|INTERACTIVE (Rate the Review)||
Subscribe to our update feeds:
|Cinema Signal: Strong appeal for a youthful audience. Green light!||MOBILE: variagate.com/cinsigsm.htm?mobi ||
One of the things that TV writer-director Ruben Fleischer's ("Fantasy Factory" TV series) and his writing team's take on Los Angeles crime is that even gangsterism is all about concept. If you conceive of yourself running a criminal enterprise in a major metropolis and keeping the east coast hoods away from your turf, it's possible that it can be pulled off. Of course, it's not concept alone that allows a criminal to make himself important, but as the film depicts it, back in the 40's, Brooklyn-born, ex-boxer Mickey Cohen (Sean Penn, "Mystic River") saw his way to Los Angeles and violated the city.
Cohen knew that his path to success was lined with green, and he dispensed it generously to anyone with a title that involved law-enforcement and/or justice. Fortunately for the city, his payoffs didn't reach the upper echelon in the form of police chief William Parker (Nick Nolte, "Warrior"). He'd had it with the dead bodies littering the landscape. His version of the city was not Chicago, New York or Vegas.
When one of his sergeants, Dick Tracy-jawed Irish ex-marine John O'Mara (Josh Brolin, "True Grit"), puts a stop to one of Cohen's prostitution rings, Parker finds the means to close the books on the gangster in his midst. He commissions O'Mara to form a team of equally daring and resolute men to operate below the radar to quash Cohen's building empire without the murderous thug knowing what hit him.
The problem being that most of O'Mara's "colleagues" on the force were on Cohen's payroll enjoying the benefits of corruption. This included free admission to Cohen's establishments: nightclubs, betting parlors, sexual favors, etc. What a life. But, that's how Cohen nearly realized his dream of making his operation the central hub of gambling profits nationwide. He was becoming a gangster's gangster, which the back east boys were beginning not to like.
As interesting as the story of corruption and counterforce is and as explosive as the action gets, Fleischer takes a chance by stretching credulity in the extremes of bullet count he allows on screen. I mean, these guys waste more lead than a beginning fisherman. On the other hand (and most enjoyably), the team member who was chosen for his marksman skill, Officer Max Kennard (Robert Patrick, "Terminator 3: Rise of the Machines"), not only never misses, he makes shots with his pistol that would put him in a museum alongside all those dead-eye western heroes with an infallible six-shooter.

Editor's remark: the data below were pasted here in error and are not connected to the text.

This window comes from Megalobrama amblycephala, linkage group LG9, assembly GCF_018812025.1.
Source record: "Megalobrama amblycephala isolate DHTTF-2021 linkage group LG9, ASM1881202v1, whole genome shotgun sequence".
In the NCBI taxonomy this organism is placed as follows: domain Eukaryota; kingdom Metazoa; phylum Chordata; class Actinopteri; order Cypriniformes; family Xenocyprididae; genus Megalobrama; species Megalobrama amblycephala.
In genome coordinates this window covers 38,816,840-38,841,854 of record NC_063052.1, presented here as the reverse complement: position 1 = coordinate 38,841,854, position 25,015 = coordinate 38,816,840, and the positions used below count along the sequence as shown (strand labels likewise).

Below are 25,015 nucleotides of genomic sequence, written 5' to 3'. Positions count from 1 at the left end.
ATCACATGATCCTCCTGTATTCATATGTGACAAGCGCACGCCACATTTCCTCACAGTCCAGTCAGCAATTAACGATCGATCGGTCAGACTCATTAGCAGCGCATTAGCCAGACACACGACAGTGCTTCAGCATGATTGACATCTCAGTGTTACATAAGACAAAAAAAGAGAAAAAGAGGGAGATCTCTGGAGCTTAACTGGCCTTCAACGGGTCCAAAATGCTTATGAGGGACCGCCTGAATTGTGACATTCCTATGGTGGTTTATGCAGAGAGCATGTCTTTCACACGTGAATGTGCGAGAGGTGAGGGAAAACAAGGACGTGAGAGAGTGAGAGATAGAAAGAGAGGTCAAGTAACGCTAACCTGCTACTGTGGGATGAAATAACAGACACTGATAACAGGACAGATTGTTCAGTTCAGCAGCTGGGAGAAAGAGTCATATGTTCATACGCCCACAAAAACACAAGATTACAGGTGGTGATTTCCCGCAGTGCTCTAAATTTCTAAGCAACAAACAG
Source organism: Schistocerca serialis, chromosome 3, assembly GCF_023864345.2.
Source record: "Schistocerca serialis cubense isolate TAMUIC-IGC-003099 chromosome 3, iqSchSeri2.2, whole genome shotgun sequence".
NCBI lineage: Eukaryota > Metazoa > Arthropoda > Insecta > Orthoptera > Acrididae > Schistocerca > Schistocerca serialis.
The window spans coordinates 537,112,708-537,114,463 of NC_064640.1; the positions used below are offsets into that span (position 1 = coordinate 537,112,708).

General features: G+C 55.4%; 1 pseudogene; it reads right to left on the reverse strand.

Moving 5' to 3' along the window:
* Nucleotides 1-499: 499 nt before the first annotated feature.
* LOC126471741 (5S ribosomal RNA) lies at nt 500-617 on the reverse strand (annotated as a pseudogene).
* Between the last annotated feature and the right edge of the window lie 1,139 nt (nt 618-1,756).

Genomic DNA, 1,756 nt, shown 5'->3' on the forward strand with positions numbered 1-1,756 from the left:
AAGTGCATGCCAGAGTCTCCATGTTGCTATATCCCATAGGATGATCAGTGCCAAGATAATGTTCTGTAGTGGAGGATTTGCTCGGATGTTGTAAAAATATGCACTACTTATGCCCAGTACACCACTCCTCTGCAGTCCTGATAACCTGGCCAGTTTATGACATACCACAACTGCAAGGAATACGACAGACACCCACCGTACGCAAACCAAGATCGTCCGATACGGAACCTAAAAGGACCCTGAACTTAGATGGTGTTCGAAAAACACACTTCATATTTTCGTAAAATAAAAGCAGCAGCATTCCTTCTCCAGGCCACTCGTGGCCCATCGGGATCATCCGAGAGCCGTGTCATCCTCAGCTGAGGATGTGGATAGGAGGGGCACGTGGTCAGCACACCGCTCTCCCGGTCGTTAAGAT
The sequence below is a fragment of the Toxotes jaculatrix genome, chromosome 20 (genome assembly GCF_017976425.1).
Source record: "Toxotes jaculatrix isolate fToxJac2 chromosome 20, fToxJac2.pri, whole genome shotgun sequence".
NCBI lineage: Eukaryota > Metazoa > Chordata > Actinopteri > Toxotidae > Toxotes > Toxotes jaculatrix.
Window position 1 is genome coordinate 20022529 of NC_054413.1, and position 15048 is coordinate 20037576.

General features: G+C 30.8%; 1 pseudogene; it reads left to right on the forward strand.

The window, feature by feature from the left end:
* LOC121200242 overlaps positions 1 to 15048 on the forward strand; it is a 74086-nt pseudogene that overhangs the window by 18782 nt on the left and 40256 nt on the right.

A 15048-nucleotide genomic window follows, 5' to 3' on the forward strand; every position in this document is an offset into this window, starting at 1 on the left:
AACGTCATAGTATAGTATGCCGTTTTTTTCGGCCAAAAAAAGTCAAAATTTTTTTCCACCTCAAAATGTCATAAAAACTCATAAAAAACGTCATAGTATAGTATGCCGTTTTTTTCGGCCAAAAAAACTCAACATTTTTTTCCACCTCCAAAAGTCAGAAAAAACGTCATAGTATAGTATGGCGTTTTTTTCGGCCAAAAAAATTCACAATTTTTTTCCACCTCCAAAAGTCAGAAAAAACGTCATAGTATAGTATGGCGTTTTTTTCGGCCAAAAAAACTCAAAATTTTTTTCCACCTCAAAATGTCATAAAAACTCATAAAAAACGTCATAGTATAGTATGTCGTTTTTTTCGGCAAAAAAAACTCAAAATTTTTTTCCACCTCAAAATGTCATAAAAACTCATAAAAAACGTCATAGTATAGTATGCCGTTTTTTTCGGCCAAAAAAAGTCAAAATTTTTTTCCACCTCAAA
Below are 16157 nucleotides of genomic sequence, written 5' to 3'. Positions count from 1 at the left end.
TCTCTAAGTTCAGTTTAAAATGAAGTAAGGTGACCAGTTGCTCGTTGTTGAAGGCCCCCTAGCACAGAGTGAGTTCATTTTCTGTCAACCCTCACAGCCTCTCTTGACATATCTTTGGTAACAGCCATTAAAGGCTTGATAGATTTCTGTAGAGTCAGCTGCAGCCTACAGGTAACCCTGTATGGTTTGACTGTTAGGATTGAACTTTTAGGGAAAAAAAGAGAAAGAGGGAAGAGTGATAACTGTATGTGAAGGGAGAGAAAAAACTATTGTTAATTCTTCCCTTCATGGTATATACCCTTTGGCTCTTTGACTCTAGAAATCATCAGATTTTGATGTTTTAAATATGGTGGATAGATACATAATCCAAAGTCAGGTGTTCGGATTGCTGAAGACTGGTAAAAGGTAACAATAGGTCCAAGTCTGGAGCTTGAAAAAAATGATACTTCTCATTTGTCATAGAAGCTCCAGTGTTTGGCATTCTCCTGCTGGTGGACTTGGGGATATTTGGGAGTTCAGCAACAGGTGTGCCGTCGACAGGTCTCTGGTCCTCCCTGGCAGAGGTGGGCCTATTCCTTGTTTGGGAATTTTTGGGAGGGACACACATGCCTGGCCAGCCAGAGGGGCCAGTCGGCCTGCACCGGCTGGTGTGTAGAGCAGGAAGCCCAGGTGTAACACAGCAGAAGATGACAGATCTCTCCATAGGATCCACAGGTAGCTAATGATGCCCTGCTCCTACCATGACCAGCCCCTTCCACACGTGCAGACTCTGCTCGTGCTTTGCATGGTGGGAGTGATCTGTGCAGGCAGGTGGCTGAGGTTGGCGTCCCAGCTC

While this part of the plot proceeds apace, the emotional seeds of an attraction between slick team member and O'Mara's close friend Sgt. Jerry Wooters (Ryan Gosling, "The Ides of March") and Cohen's moll, the rivetingly gorgeous redhead, Grace Faraday (Emma Stone, "The Amazing Spiderman"), are taking root. I mean, in the male-dominant ambience of this throwback thriller, this hot-as-a-pistol babe shines a light that's dazzling. That is, if you are male and have a heartbeat.
Look, let me take some credit here. When I first discovered just how good Josh Brolin is in "No Country For Old Men," I knew he was going to be cast for very big, diversified and important work. It's in his quality that works in a wide range of genres ("W," "MIB"). And, there's no denying that his enormous charisma plays a vital role here. It's all the more impressive when he's central in this company of players.
Penn gives us the virulent strain of criminality that is forever metastasizing within society. Physically, he makes no effort to look like the real character, who was, when he was in L.A., round and well beyond his boxing days' fitness. In newspapers he looked harmless and word was he was kind and generous to reporters and other civilians he met. But Penn, cut and proportioned like a gym-rat, portrays him as a man without regard for human life. And, it looks like Penn enjoyed every minute of it.
Gosling constructs a character of smooth, snappy containment and unassailable loyalty, giving him an attractive sensibility among his tough mates as well as making his hookup with Stone one we root for. Patrick, sporting a handlebar moustache and a cigar brings to mind a number of hot-shot cowpokes of the old west, and it may be one of his best roles to date.
Michael Pena, Patrick's sidekick, is the quiet one and, though he complained of the brevity of his lines in "Gangster Squad" during a Q&A I attended ("End of Watch," he's eloquent in what he does with those silences. Giovanni Ribisi was chosen as the nerdly technical guy on the crew, which he plays exceedingly well for the needs of the storyline. Anthony Mackie ("The Hurt Locker") delivers some of the choice lines that are as sharp as the suit and tie that is the uniform of choice for the squad. Nolte seems to struggle with his lines, but he's convincing as the corruption-plagued chief. And, it's a true fact that Darryl Gates was his driver and later became chief of the city.
The action is well staged with the visual aspects of the locale and period well construed and, even, stunning. Cinematographer Dion Beebe ("Green Lantern") masterfully made the most of Maher Ahmad's production design with textured source lighting for a lot of exterior night work and sparkling interiors. The easiest thing he had to do was light Emma Stone.
Artificiality? Over-dramatized violence? Heck, I viewed it through the eyes of the teenagers for whom it was intended and found it stylish even if it does suffer from a lack of historical accuracy and restraint. There's enough entertainment in Fleischer's visualization that I Green Light it for a lot of young men and women who are going to eat this stuff up.
~~ Jules Brenner